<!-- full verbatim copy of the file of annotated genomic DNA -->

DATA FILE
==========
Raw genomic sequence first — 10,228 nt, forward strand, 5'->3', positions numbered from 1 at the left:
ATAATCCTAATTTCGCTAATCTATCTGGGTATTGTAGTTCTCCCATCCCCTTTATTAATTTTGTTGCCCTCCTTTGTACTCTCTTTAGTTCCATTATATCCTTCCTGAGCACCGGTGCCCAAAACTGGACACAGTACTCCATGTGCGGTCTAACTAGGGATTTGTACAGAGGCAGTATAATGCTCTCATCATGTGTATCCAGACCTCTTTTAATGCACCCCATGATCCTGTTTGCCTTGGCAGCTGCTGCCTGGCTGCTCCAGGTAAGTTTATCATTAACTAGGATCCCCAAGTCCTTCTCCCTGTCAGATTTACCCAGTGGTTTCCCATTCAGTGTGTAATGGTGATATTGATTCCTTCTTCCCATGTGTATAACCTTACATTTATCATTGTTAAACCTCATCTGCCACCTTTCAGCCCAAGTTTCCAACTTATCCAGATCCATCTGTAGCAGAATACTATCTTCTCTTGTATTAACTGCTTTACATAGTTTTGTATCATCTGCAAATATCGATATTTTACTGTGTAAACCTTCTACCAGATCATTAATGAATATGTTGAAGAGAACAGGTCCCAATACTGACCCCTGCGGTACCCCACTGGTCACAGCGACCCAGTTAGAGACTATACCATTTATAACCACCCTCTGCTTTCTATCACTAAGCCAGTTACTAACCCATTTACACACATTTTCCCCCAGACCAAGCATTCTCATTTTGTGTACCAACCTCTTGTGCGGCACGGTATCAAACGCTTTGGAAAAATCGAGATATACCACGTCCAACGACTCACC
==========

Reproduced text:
Raw genomic sequence first — 10,228 nt, forward strand, 5'->3', positions numbered from 1 at the left:
ATAATCCTAATTTCGCTAATCTATCTGGGTATTGTAGTTCTCCCATCCCCTTTATTAATTTTGTTGCCCTCCTTTGTACTCTCTTTAGTTCCATTATATCCTTCCTGAGCACCGGTGCCCAAAACTGGACACAGTACTCCATGTGCGGTCTAACTAGGGATTTGTACAGAGGCAGTATAATGCTCTCATCATGTGTATCCAGACCTCTTTTAATGCACCCCATGATCCTGTTTGCCTTGGCAGCTGCTGCCTGGCTGCTCCAGGTAAGTTTATCATTAACTAGGATCCCCAAGTCCTTCTCCCTGTCAGATTTACCCAGTGGTTTCCCATTCAGTGTGTAATGGTGATATTGATTCCTTCTTCCCATGTGTATAACCTTACATTTATCATTGTTAAACCTCATCTGCCACCTTTCAGCCCAAGTTTCCAACTTATCCAGATCCATCTGTAGCAGAATACTATCTTCTCTTGTATTAACTGCTTTACATAGTTTTGTATCATCTGCAAATATCGATATTTTACTGTGTAAACCTTCTACCAGATCATTAATGAATATGTTGAAGAGAACAGGTCCCAATACTGACCCCTGCGGTACCCCACTGGTCACAGCGACCCAGTTAGAGACTATACCATTTATAACCACCCTCTGCTTTCTATCACTAAGCCAGTTACTAACCCATTTACACACATTTTCCCCCAGACCAAGCATTCTCATTTTGTGTACCAACCTCTTGTGCGGCACGGTATCAAACGCTTTGGAAAAATCGAGATATACCACGTCCAACGACTCACC